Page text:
When an employer treats an employee in a negative or prejudicial way, so as to breach what are called the general protections under the Fair Work Act, this can give rise to an adverse action claim by an employee against the employer.
There are many general protections given to employees by the Fair Work Act throughout Australia. These are divided into four broad categories which are:
- the exercise or non-exercise of workplace rights or entitlements;
- freedom of association or involvement in lawful industrial activities;
- protection from sham contracting arrangements; and
- other protections including various forms of unlawful discrimination, prejudicial treatment due to illness or injury, or demanding payment of a bargaining services fee.
Various forms of behaviour can constitute adverse action. The most common examples are dismissal, workplace injury, unfairly altering workplace conditions, unlawful discrimination and coercion.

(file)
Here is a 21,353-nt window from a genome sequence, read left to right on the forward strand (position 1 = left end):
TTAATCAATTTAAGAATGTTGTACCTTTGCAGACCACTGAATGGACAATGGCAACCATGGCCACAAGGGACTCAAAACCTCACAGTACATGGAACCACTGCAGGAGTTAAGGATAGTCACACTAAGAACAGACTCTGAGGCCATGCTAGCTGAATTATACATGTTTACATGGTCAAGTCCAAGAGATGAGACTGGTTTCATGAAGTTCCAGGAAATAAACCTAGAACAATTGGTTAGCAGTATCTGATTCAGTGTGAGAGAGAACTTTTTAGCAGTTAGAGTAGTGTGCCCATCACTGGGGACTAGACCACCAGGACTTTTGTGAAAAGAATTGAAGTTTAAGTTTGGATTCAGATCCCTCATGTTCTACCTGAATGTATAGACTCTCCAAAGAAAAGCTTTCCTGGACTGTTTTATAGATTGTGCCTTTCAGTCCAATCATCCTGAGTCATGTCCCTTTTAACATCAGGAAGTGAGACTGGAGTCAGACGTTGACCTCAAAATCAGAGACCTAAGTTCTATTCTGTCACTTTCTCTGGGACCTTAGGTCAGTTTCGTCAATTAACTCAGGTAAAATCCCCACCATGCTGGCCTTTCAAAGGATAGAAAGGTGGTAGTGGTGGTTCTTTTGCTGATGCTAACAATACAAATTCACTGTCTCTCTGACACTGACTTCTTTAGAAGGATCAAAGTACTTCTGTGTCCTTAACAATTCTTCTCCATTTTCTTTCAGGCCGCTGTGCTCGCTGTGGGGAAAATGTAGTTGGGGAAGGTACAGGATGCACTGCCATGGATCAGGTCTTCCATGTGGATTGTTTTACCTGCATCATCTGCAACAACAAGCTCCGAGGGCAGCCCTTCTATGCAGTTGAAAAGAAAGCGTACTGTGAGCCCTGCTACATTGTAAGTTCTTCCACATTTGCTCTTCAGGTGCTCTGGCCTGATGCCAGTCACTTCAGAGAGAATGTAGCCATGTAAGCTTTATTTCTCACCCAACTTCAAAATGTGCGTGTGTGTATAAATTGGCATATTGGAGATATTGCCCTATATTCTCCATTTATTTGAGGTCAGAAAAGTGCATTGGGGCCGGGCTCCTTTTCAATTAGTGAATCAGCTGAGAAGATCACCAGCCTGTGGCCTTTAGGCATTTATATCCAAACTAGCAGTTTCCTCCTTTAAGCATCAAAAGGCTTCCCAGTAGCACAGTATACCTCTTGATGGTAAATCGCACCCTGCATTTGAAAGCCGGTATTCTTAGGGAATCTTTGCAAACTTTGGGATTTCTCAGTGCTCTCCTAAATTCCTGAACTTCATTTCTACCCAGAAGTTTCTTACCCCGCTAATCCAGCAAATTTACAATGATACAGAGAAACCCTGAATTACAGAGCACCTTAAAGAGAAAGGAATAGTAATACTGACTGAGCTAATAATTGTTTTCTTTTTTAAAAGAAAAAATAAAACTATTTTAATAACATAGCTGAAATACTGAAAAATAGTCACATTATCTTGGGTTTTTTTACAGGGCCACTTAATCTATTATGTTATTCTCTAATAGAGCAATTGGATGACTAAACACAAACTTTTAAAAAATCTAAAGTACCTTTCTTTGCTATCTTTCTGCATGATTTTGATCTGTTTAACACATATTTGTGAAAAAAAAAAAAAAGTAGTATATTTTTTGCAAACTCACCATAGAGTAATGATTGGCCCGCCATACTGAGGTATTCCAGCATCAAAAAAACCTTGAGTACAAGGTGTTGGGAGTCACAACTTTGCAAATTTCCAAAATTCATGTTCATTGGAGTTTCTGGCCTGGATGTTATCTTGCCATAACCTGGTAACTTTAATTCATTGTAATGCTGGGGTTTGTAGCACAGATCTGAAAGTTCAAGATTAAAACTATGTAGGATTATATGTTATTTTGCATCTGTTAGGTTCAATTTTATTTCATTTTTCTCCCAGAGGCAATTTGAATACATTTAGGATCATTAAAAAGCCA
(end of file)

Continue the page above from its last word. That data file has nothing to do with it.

All this sounds relatively straight forward. However, things often become messy quickly. For example, what happens when there are performance issues triggering a need for accountability, but the worker then raises adverse action? What is reasonable management action in these circumstances? Who is responsible for proving what? What evidence is needed to defend or bring an adverse action claim? If multiple people are involved, will the accessorial liability provisions be triggered, and if so, what is the exposure for everybody involved?
At Argon Law, we act for employees and employers. If you have been exposed to adverse action in the workplace or are concerned the action you intend to take might expose you to adverse action claim, please give us a call.